STRATFORD’S Trinity Players will be commemorating the Great War with its forthcoming production at the end of this month — a new play by the town’s Steve Newman, called October 1914. The siege of Antwerp in October 1914 — before the trenches were dug — is an almost forgotten episode of the First World War, where communities were either destroyed or changed forever.…» Read Full Story
ACCLAIMED musicians and artists from around the world will be arriving in Stratford-upon-Avon to take part in the Stratford Music Festival. Artistic director, Ambrose Miller, has assembled a diverse and eclectic mix that spans over 500 years of musical history with the promise of something for everyone. Running from this Saturday to Saturday, 25th October, the event also includes the ever-popular Lunchtime Series, free Buy-a-Beer events, Fringe Festival and works from Beethoven to Billy Br…» Read Full Story
THE former long standing editor of the BBC radio series The Archers Vanessa Whitburn is this weekend staging a concert at St Andrews Church in Shottery, Stratford-upon-Avon.…» Read Full Story
STRATFORD-UPON-AVON has a lot to thank Nick Fogg for. Although he was born and bred in the town, he hasn’t lived here for a very long time. But he clings to it with a passion that knows no bounds. His love of Stratford and all that goes with it – including a poet and playwright by the name of William Shakespeare – is such that he’s produced several books on the town (and even a scholarly book on the playwright). His latest homage to this small settlement in Warwickshire is Stratford-upo…» Read Full Story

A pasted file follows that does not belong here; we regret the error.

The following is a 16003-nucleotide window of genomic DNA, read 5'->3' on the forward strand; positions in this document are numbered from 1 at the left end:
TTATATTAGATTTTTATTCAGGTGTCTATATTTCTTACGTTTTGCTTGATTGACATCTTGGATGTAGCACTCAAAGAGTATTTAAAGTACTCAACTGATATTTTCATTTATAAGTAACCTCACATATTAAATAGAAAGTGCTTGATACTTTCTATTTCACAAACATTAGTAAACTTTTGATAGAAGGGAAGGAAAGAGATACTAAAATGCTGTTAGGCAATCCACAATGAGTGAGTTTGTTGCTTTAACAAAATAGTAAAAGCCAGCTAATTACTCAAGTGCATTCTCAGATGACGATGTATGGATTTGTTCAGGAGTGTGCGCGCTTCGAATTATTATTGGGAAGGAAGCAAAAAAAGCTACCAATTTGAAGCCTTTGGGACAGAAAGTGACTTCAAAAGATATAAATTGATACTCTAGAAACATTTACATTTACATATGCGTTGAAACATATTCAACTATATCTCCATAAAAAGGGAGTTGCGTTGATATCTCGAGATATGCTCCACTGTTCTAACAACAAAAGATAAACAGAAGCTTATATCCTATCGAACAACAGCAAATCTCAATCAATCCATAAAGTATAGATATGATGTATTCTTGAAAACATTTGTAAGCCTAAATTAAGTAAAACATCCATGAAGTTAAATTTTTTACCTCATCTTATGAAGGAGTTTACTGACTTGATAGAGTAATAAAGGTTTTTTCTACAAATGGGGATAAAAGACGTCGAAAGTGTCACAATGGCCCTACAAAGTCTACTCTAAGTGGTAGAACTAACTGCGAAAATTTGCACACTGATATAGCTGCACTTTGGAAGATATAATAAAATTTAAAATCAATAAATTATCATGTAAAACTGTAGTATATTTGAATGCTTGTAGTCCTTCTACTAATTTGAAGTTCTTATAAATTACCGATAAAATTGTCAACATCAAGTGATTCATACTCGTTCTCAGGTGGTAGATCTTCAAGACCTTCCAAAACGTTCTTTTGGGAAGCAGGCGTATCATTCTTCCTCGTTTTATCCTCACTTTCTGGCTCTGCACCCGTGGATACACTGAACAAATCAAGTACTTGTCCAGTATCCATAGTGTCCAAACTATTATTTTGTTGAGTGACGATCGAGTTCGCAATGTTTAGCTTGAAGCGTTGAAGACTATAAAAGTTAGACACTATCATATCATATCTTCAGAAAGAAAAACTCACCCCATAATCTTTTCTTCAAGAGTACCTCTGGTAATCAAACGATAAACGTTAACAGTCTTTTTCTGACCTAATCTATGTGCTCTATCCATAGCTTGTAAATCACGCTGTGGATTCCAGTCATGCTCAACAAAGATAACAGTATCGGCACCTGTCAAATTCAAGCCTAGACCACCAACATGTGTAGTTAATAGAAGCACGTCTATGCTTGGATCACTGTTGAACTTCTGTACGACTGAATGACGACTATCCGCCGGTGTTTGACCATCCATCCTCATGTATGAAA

NEW seasons come about in different ways, according to Gregory Doran, the artistic director of the Royal Shakespeare Company, who announced his 2015 summer season. The forthcoming programme in the main house, which includes The Merchant of Venice and Othello, will run under the banner of the ‘Venice Season,’ a theme which will spread into the Swan Theatre when three contemporary takes on classic plays explore the notion of ‘the outsider’.…» Read Full Story
WARWICK Arts Centre’s Concert Series for 2014/15 features a programme full of the world’s greatest music from internationally renowned orchestras and musicians. The Russian State Philharmonic Orchestra marks the beginning of the series on 7th October with a programme of Tchaikovsky and Rachmaninov. Sir Mark Elder and the Hallé return on 8th November, and Armonico Consort will provide festive joy with Handel’s Messiah on 14th December.…» Read Full Story
WILMCOTE author Helen Watts, who released her latest novel No Stone Unturned at the end of last week, has had a love of books from an early age. “My mum loved reading as a child and had a wonderful collection of hardback books, including some classic poetry anthologies, which she would let me read,” she told Herald Arts editor, Sandy Holt.…» Read Full Story
FORMER Chipping Campden schoolboy Edward Bennett’s journey to the stage came about after he was sacked from a job when he was just a teenager, writes Herald Arts editor Sandy Holt. He was temping at the time, so it was no great loss — although the company did go bust after, he recalls. “I remember after being sacked, I walked straight down to the Royal Shakespeare Company and asked what I needed to do to get a job as an actor,” he said.…» Read Full Story